Representative graphical image presenting the underlying mechanism of glutamate-induced excitotoxicity and how B-TCE pretreatment protects primary cerebellar neurons by modulating the expression of different molecular effectors. Overstimulation of glutamate receptors induced rise in intracellular calcium which leads to mitochondrial dysfunction and activation of enzymes which further results in ROS/RNS generation and structural degradation of neurons. ROS/RNS induce upregulation of inflammatory mediators, DNA damage and stress chaperones thus causing apoptosis and neurodegeneration. In the present study B-TCE pretreatment inhibited glutamate-induced structural degradation (morphometric studies, MAP-2, GAP-43, NF200), mitochondrial dysfunction (Mitotracker green FM), suppressed NO generation (iNOS), secretion of pro-inflammatory cytokines (TNF-α, IL-6 and IL-1β), DNA damage (Cyclin D1 and PCNA) and stress proteins expression (HSP70 and Mortalin), thus inhibited apoptosis induction and neurodegeneration. B-TCE also promoted neuronal plasticity and migration (PSA-NCAM, NCAM expression)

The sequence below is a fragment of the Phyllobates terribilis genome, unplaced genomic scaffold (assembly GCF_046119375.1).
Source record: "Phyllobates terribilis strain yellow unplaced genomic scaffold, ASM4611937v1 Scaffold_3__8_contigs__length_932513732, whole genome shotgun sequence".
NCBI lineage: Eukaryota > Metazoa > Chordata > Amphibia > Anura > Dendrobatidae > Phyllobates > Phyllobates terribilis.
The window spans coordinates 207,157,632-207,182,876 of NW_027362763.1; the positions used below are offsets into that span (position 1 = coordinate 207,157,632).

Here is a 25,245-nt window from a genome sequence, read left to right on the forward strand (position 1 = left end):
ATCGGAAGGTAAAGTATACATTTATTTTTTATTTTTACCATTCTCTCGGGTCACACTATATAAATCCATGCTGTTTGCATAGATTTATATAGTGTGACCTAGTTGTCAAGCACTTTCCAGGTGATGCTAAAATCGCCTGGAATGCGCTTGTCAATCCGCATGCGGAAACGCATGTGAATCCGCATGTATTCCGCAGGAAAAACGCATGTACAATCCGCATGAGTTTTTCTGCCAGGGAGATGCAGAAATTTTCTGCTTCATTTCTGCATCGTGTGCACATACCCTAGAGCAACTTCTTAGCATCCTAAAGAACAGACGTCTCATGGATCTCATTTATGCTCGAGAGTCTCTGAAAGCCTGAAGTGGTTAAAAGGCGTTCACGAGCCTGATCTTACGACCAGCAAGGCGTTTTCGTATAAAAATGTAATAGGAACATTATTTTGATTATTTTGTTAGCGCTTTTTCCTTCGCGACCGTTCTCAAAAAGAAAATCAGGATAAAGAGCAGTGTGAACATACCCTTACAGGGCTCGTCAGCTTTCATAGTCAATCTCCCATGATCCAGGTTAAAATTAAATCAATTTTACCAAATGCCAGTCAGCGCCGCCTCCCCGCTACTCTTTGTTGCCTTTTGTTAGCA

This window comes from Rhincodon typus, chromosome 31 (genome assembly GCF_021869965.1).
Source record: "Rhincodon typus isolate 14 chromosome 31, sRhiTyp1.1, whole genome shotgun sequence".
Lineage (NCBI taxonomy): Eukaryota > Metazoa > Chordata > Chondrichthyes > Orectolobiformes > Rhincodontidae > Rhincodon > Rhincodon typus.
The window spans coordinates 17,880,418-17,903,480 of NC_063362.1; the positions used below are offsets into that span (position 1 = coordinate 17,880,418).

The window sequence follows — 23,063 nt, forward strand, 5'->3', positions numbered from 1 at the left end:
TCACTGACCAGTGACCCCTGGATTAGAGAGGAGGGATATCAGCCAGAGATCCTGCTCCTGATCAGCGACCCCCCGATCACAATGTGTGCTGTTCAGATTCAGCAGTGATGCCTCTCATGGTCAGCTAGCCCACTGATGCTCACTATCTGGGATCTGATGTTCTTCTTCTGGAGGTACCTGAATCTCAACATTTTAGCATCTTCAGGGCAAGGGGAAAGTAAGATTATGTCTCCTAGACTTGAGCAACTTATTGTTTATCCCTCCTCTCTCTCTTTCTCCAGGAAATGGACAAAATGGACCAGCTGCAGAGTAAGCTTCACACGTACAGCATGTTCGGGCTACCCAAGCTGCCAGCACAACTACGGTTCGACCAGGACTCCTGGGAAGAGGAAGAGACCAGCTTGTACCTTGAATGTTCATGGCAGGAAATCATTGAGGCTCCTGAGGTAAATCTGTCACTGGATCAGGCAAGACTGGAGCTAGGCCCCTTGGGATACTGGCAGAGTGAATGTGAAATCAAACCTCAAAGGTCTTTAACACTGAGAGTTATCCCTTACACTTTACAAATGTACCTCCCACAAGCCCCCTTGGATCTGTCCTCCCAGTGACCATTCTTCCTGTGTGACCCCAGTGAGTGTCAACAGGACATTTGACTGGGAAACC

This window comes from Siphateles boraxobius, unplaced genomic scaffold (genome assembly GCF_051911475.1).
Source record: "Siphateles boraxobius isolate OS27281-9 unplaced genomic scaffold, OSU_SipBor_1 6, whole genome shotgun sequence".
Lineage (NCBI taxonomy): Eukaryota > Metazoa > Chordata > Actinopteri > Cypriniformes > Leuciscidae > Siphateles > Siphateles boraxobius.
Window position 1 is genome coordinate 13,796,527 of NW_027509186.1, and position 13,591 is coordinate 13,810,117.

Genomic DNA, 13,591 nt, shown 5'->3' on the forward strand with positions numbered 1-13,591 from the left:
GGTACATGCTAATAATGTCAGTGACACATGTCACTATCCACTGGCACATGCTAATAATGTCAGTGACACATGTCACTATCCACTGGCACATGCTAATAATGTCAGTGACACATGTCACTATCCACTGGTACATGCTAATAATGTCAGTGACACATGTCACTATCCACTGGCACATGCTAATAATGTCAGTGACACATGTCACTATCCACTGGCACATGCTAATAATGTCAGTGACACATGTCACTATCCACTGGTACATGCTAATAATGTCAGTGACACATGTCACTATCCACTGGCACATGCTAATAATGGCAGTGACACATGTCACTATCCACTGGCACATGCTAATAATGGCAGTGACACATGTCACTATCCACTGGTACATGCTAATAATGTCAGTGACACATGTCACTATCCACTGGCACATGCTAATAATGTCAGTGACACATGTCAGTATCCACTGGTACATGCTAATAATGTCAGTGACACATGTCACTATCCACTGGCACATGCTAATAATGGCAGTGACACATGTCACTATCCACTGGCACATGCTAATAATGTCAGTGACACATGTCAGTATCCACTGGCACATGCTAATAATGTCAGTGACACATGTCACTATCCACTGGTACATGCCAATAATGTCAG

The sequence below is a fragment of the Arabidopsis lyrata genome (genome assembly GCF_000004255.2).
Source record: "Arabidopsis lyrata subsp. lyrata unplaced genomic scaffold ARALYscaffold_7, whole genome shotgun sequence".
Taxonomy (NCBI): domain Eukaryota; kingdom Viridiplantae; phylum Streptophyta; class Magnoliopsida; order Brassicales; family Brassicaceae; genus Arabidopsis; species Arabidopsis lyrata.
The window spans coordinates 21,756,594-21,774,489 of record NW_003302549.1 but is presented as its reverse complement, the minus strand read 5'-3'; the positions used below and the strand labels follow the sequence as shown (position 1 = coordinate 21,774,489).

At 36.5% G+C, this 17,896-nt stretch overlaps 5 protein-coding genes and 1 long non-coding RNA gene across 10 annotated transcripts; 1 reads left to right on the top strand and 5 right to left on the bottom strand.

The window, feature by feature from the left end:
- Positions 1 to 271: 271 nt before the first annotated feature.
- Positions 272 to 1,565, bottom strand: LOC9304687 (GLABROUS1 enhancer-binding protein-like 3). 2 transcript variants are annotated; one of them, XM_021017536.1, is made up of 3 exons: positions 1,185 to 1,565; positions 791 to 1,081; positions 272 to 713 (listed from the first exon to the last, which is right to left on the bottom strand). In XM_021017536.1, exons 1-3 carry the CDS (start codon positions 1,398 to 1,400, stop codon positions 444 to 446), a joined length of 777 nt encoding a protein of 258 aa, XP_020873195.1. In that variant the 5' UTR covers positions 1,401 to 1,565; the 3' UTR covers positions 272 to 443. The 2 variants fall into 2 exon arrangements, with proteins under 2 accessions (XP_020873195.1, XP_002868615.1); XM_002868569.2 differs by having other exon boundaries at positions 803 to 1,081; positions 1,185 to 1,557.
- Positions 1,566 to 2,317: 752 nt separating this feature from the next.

Abbreviations

6-OHDA: 

6-Hydroxydopamine

AP-1: 

Activator protein-1

Bcl-xL: 

B-cell lymphoma-extra large

BDNF: 

Brain-derived neurotrophic factor

B-TCE: 

Butanol extract of T. cordifolia

Chl-TCE: 

Chloroform extract of T. cordifolia

DAPI: 

4′,6-diamidino-2-phenylindole

ELISA: 

Enzyme-linked immunosorbent assay

GAP-43: 

Growth associated protein-43

GAPDH: 

Glyceraldehyde 3-phosphate dehydrogenase

Hex-TCE: 

Hexane extract of T. cordifolia

HSP70: 

Heat shock protein 70

IL-1β: 

Interleukin-1beta

IL-6: 

Interleukin-6

MAP-2: 

Microtubule-associated protein 2

MAPK: